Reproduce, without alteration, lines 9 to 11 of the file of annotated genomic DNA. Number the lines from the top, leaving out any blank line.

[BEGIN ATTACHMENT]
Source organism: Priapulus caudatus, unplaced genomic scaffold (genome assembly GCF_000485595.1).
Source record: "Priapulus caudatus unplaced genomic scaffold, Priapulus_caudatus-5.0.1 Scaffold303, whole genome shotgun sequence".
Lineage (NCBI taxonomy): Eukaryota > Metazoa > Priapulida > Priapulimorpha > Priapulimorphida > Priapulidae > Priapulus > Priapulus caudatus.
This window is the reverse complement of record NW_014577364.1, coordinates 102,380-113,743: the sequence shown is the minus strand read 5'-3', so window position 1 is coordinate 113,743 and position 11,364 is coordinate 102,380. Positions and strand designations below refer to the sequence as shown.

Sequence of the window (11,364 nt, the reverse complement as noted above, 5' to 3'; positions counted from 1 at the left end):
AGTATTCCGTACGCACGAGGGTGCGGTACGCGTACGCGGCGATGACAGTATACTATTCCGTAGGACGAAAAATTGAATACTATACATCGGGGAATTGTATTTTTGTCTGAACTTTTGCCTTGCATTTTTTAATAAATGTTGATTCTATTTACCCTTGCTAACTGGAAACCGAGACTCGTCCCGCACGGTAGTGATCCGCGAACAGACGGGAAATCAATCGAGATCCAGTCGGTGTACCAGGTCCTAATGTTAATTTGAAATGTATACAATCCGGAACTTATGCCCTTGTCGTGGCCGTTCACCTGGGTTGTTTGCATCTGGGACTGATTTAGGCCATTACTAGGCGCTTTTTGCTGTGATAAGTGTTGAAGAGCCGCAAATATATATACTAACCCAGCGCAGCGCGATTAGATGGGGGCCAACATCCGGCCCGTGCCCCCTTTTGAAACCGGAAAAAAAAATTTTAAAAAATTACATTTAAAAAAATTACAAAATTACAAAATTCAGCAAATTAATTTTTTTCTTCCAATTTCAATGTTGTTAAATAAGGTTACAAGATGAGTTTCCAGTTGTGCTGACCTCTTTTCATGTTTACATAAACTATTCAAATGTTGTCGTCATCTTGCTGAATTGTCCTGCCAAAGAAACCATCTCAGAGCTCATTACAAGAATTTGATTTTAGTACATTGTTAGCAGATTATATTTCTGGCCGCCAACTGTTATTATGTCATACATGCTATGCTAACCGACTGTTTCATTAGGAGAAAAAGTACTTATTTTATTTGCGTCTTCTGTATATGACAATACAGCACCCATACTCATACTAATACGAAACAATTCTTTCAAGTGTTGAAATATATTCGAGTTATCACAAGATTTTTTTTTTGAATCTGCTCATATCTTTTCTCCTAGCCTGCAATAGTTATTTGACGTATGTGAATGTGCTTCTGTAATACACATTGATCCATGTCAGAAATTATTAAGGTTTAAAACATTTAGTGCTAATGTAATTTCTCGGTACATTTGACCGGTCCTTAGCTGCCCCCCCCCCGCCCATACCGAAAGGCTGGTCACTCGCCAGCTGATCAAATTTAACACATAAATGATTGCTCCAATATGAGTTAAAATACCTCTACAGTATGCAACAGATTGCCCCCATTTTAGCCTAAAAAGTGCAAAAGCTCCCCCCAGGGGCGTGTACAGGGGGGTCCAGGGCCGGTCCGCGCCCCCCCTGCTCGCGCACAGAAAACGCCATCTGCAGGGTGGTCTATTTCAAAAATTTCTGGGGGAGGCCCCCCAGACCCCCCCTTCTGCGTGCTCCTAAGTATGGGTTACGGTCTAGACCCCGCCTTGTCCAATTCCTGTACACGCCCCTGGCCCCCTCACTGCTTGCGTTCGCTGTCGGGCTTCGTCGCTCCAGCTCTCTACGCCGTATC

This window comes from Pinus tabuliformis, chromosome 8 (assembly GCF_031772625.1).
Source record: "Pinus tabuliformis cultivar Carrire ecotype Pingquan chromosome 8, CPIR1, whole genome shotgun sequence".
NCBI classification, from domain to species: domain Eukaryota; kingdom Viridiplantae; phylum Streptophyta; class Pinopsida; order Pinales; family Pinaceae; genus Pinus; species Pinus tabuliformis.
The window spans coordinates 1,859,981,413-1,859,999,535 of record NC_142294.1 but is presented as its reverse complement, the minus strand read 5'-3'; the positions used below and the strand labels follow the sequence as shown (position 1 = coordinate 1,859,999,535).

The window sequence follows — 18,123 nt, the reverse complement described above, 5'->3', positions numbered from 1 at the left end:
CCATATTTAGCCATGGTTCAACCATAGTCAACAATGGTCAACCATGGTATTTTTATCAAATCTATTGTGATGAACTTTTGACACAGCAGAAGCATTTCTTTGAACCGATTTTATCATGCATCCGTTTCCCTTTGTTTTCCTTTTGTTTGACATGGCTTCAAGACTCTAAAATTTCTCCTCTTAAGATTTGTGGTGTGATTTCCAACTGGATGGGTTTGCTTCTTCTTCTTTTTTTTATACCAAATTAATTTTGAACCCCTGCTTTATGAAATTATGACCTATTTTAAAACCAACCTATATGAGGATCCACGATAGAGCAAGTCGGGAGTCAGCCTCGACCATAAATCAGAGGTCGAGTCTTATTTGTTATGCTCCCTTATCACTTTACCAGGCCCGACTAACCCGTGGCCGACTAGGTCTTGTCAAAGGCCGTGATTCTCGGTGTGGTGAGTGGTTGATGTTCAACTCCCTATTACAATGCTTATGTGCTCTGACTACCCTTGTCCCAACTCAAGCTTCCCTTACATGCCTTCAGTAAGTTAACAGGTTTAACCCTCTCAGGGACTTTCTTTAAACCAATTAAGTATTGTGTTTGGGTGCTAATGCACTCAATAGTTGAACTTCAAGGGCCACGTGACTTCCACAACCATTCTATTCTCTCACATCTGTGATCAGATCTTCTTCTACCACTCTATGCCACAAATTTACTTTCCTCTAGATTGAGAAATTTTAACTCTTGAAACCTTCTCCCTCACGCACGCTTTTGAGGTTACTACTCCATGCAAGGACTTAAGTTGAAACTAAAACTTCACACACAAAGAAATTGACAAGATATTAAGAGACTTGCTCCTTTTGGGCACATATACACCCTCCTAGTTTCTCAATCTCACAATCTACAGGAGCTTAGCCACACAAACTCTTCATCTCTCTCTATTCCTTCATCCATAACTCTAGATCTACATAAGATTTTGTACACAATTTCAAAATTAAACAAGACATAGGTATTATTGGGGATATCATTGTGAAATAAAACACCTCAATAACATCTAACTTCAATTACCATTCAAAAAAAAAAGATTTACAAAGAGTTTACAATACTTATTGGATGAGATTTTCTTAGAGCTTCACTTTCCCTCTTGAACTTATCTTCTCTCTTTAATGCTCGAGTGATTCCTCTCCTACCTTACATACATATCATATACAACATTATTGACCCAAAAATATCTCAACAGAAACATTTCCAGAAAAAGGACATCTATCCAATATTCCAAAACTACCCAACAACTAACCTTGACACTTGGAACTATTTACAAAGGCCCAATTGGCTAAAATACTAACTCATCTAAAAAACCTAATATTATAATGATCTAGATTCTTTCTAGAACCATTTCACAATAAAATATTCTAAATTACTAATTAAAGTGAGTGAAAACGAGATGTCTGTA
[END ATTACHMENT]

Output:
NCBI classification, from domain to species: domain Eukaryota; kingdom Viridiplantae; phylum Streptophyta; class Pinopsida; order Pinales; family Pinaceae; genus Pinus; species Pinus tabuliformis.
The window spans coordinates 1,859,981,413-1,859,999,535 of record NC_142294.1 but is presented as its reverse complement, the minus strand read 5'-3'; the positions used below and the strand labels follow the sequence as shown (position 1 = coordinate 1,859,999,535).

The window sequence follows — 18,123 nt, the reverse complement described above, 5'->3', positions numbered from 1 at the left end: